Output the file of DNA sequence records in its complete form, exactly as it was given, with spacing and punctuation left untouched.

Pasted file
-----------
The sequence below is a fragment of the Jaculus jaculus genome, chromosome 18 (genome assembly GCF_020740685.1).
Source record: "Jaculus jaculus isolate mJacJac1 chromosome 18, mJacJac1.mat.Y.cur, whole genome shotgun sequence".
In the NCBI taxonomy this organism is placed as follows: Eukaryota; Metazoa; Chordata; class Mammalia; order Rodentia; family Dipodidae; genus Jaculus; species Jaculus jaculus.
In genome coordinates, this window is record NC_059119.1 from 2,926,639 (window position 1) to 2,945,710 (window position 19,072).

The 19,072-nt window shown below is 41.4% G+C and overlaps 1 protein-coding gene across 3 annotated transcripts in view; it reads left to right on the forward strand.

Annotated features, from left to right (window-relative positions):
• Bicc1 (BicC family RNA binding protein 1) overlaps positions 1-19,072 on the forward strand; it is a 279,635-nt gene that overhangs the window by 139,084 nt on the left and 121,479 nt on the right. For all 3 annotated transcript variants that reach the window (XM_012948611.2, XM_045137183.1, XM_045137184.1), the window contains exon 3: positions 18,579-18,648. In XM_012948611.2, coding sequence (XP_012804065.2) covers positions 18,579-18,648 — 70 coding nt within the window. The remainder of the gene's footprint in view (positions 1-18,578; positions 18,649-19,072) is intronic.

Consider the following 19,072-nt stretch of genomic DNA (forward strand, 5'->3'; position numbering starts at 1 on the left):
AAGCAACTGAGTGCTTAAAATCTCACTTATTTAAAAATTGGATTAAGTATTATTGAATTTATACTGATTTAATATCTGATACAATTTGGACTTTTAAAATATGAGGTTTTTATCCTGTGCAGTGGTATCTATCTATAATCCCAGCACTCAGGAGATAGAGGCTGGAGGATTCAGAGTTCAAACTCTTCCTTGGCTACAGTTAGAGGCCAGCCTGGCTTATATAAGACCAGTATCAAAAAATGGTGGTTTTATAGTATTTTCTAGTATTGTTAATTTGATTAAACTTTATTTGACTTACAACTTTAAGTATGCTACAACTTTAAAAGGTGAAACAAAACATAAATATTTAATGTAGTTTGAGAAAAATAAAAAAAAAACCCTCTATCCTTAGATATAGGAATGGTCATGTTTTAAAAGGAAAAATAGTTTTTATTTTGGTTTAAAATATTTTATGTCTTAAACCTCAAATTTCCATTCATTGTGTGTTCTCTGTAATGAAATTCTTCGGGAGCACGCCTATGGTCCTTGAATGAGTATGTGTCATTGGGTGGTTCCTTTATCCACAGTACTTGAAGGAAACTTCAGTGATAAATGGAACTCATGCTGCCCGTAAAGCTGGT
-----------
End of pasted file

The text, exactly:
The sequence below is a fragment of the Jaculus jaculus genome, chromosome 18 (genome assembly GCF_020740685.1).
Source record: "Jaculus jaculus isolate mJacJac1 chromosome 18, mJacJac1.mat.Y.cur, whole genome shotgun sequence".
In the NCBI taxonomy this organism is placed as follows: Eukaryota; Metazoa; Chordata; class Mammalia; order Rodentia; family Dipodidae; genus Jaculus; species Jaculus jaculus.
In genome coordinates, this window is record NC_059119.1 from 2,926,639 (window position 1) to 2,945,710 (window position 19,072).

The 19,072-nt window shown below is 41.4% G+C and overlaps 1 protein-coding gene across 3 annotated transcripts in view; it reads left to right on the forward strand.

Annotated features, from left to right (window-relative positions):
• Bicc1 (BicC family RNA binding protein 1) overlaps positions 1-19,072 on the forward strand; it is a 279,635-nt gene that overhangs the window by 139,084 nt on the left and 121,479 nt on the right. For all 3 annotated transcript variants that reach the window (XM_012948611.2, XM_045137183.1, XM_045137184.1), the window contains exon 3: positions 18,579-18,648. In XM_012948611.2, coding sequence (XP_012804065.2) covers positions 18,579-18,648 — 70 coding nt within the window. The remainder of the gene's footprint in view (positions 1-18,578; positions 18,649-19,072) is intronic.

Consider the following 19,072-nt stretch of genomic DNA (forward strand, 5'->3'; position numbering starts at 1 on the left):
AAGCAACTGAGTGCTTAAAATCTCACTTATTTAAAAATTGGATTAAGTATTATTGAATTTATACTGATTTAATATCTGATACAATTTGGACTTTTAAAATATGAGGTTTTTATCCTGTGCAGTGGTATCTATCTATAATCCCAGCACTCAGGAGATAGAGGCTGGAGGATTCAGAGTTCAAACTCTTCCTTGGCTACAGTTAGAGGCCAGCCTGGCTTATATAAGACCAGTATCAAAAAATGGTGGTTTTATAGTATTTTCTAGTATTGTTAATTTGATTAAACTTTATTTGACTTACAACTTTAAGTATGCTACAACTTTAAAAGGTGAAACAAAACATAAATATTTAATGTAGTTTGAGAAAAATAAAAAAAAAACCCTCTATCCTTAGATATAGGAATGGTCATGTTTTAAAAGGAAAAATAGTTTTTATTTTGGTTTAAAATATTTTATGTCTTAAACCTCAAATTTCCATTCATTGTGTGTTCTCTGTAATGAAATTCTTCGGGAGCACGCCTATGGTCCTTGAATGAGTATGTGTCATTGGGTGGTTCCTTTATCCACAGTACTTGAAGGAAACTTCAGTGATAAATGGAACTCATGCTGCCCGTAAAGCTGGT